THE R rate of coronavirus in Germany rose sharply at the weekend from below one to between 1.79 to 2.88 - according to official figures.

As well as a sparking a wave of concern to residents and officials across Germany - which has been lauded for softening the damage to public health - the steep rise will also be of concern to the Westminster and Scottish governments as the United Kingdom continues to ease out of lockdown.

Security Minister James Brokenshire described the rise as “concerning”.

He added: "It is concerning to see the situation in Germany and it's why we are informed in our actions by experience from around the world, why the chief scientific officer, the chief medical officer, speak to their counterparts in different parts of the world to ensure that we are applying the best learning and the best experience in informing our next steps."

So, how does the R measure work? 

The “R” value, or infection rate, refers to the number of people that one infected person will pass the virus to on average.

Coronavirus has an estimated reproduction number of three, meaning an infected person will likely pass the virus on to at least three other people.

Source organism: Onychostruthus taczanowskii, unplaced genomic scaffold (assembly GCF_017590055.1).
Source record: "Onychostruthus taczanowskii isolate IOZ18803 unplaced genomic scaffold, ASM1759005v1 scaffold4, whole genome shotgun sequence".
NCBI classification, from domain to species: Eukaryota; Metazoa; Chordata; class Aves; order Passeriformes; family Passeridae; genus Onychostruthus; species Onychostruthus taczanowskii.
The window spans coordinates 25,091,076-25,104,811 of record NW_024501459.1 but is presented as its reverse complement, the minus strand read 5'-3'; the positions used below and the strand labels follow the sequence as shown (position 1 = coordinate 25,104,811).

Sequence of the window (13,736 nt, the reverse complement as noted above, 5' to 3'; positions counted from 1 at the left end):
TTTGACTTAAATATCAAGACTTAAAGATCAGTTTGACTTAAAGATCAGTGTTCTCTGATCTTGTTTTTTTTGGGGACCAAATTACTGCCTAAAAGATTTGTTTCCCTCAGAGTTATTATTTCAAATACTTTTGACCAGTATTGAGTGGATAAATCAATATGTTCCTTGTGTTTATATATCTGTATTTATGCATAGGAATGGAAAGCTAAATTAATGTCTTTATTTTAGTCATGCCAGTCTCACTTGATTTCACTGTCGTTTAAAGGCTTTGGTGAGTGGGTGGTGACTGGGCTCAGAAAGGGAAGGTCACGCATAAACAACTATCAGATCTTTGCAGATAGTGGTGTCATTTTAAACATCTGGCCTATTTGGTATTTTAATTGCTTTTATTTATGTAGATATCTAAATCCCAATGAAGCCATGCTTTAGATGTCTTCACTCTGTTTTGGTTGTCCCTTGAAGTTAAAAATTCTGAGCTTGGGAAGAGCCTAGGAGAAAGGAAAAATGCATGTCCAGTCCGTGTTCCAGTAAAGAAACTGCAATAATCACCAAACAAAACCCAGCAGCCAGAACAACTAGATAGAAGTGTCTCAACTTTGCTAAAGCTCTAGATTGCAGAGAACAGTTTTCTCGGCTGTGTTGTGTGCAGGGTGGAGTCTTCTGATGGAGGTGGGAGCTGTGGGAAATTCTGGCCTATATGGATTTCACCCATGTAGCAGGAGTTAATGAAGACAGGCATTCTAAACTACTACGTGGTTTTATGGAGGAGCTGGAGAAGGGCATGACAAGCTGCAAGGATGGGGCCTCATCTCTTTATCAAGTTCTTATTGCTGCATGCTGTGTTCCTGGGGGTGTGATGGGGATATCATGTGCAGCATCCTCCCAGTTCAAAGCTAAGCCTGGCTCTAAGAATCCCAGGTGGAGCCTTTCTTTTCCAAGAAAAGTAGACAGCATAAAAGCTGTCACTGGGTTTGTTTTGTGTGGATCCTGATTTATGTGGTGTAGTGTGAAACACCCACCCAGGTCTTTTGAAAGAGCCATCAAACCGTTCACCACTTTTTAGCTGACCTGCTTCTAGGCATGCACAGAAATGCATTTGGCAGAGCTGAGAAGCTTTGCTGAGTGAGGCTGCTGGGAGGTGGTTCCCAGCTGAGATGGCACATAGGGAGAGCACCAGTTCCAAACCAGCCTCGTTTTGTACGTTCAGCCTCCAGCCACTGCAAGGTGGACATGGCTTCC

A reproduction number that is higher than one poses a significant risk, as the number of cases can increase rapidly, making it harder for the spread to be contained.

That means that if Germany’s R value is accurate, for every 100 people infected an additional 288 are likely to become affected.

Why has the R value risen?

The R value has seen a surge following a series of outbreaks at hospitals, care homes, religious gatherings and refugee centres.

One of the largest outbreaks took place at an abattoir in the country’s north leading to the closure of schools and the launch of an investigation.

Abattoir company Toennies in western Germany stopped production after hundreds of employees tested positive for coronavirus

The Robert Koch Institute who measure the number of cases in the country explained that the spike in the R value is partly due to the relatively small number of cases.

Should us in the UK be worried?

The spike in the R value is undoubtedly concerning, but the number of new cases across Germany remains relatively low.

The Robert Koch Institute underlined the need for caution, but said that “local outbreaks have a relatively strong influence on the value”.

In a statement it said: ”Further developments need to be monitored closely during the upcoming days, especially in regard to whether case numbers are increasing outside of outbreak contexts.”